Friday, February 15, 2008

Children deported from France

I've found that an attempt to approach a mind-boggling manifestation of evil such as the Shoah involves a series of steps. For many years, it was an abstract event in my mind, akin to the pilot's vision of the city he has just bombarded. It wasn't until I was in my early forties, settled near the Jewish heart of Paris, that I started to acquire a more complete concrete awareness of the exact nature of Nazi monstrosities. Since then, I've been trying constantly, not to "understand" such unfathomable cases of Man's inhumanity towards his fellow men, but to resolve my conception of these events into a vast but vague philosophical context.

In asking French schoolchildren to adopt, as it were, the memory of young victims of the Shoah, Nicolas Sarkozy is no doubt inspired by fine and profound intentions. But I find that he's asking far too much of young minds, not yet capable of grasping the existence of total evil. It's a risky operation, in that nobody can know beforehand the extent to which a particular child will succeed in assimilating the horror of what happened, and how that child is likely to attempt to resolve his/her revelations. There's a danger, I believe, of traumatizing children. Visions of the Shoah are too heavy a burden for tender eyes. There's time enough, later on in life, for such images of Hell.

Friday, January 25, 2008

Prick in the works

In my article of 4 December 2007 entitled Subliminal phallic stuff [display], I described the curious TV publicity of a French bank named Société Générale. In their ads, an animated thing, the same size as a human being, is supposed to be a friendly thumb, constantly giving a helping hand to bank customers. To me, though, this alleged thumb has always looked more like a big prick. Well, it would appear that my hunch was right. Within the context of this major French bank, there was indeed a prick—a so-called rogue trader—who succeeded in stacking up losses for the bank of 4.9 billion euros ($US 7 billion).

Funnily enough, in the case of this astronomical spiral of losses, there is a winner: the little-known business college in Lyon that had trained the trader. On TV last night, one of their female professors, as proud as punch, explained that, to teach students how to manipulate effectively the banking system in the hope of helping their employer to earn colossal amounts of money, these same students are obliged to acquire knowledge that might enable them, theoretically, to operate as crooks. QED. It's rare, these days: teaching establishments that offer a sound education in this kind of domain. I'll bet that college will be inundated with enrollment requests next year. Serious youth who want to learn how to become pricks.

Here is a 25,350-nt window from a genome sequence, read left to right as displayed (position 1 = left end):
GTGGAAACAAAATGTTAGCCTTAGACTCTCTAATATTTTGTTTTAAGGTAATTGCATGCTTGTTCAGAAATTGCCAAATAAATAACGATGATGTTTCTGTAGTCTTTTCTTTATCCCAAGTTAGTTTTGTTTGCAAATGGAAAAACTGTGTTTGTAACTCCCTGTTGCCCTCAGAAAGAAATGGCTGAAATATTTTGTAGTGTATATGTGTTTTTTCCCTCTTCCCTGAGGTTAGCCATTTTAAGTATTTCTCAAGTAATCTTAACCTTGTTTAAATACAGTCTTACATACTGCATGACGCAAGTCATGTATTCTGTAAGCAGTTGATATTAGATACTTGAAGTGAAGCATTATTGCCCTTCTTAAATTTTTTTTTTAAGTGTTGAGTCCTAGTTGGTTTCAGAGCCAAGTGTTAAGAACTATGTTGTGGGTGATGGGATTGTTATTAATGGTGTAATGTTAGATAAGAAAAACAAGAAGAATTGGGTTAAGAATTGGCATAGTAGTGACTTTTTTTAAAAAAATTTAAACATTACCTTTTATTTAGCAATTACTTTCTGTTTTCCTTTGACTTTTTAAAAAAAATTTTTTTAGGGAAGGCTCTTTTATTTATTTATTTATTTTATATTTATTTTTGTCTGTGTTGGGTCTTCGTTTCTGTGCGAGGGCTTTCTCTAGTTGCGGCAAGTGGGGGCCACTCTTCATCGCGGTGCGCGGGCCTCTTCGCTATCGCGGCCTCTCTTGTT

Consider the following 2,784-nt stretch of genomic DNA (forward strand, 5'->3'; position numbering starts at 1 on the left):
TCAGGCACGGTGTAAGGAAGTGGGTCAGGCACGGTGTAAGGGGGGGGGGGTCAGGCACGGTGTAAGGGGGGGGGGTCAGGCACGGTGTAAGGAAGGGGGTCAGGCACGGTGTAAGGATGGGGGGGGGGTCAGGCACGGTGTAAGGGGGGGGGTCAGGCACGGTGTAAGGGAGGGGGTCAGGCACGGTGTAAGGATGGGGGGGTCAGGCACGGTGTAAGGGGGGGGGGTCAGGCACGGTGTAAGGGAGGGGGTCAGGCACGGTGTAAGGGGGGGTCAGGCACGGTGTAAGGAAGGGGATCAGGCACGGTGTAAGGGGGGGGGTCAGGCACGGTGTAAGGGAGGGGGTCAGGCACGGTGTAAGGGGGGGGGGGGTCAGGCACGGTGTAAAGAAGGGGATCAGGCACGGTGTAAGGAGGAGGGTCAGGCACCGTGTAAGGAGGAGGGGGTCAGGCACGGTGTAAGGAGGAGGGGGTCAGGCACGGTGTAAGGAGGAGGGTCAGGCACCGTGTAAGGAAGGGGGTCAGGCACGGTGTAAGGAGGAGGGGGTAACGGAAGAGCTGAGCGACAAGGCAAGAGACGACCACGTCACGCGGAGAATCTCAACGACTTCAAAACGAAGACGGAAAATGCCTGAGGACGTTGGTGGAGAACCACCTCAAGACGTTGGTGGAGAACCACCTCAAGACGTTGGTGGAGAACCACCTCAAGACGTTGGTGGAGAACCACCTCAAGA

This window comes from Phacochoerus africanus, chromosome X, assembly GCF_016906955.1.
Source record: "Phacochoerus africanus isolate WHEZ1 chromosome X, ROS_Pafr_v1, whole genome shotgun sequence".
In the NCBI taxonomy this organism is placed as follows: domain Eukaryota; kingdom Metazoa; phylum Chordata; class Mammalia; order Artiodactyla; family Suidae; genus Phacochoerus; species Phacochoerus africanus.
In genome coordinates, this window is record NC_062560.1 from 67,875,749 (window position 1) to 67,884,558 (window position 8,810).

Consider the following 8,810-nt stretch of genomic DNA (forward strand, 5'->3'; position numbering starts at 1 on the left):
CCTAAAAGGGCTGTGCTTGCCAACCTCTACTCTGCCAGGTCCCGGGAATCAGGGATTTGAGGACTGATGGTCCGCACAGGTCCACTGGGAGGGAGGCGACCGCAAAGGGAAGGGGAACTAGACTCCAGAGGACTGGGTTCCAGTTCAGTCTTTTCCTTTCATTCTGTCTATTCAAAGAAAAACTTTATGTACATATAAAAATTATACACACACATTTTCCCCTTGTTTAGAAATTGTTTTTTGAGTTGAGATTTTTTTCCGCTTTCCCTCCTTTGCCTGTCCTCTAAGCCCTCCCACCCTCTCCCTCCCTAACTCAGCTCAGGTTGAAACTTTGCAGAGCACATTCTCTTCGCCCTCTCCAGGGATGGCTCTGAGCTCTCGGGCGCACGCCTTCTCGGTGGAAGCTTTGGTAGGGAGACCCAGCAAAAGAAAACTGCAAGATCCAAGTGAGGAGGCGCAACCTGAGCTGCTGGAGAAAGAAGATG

Thursday, December 13, 2007

Assassination trial of a Corsican goat herdsman

In each of the hundred or so geographical departments of the French Republic, the national authority is represented by an individual known as a prefect. I mentioned already this republican concept in my article of 21 July 2007 entitled Prefects [display]. In view of the highly symbolic nature of the role of these distinguished individuals (not to mention their everyday down-to-earth responsibility of maintaining republican order throughout the nation), killing intentionally a French prefect is a particularly grave crime, which might be likened to assassinating the president or prime minister of France. In other words, the Republic doesn't take such acts lightly... and rightly so.

On the evening of 6 February 1998, the 60-year-old prefect Claude Erignac was gunned down, from behind, in a street in Ajaccio. Over a year later, nine Corsican separatists, suspected of being associated with the commando that assassinated Erignac, were arrested. And one of the arrested men claimed that the fellow who actually shot the prefect was a goat herdsman named Yvan Colonna.

The named culprit immediately went into hiding in the wild hills of Corsica. Four years later, in July 2003, Colonna was finally tracked down and brought into custody, and his trial before a court of assizes in Paris started a month ago.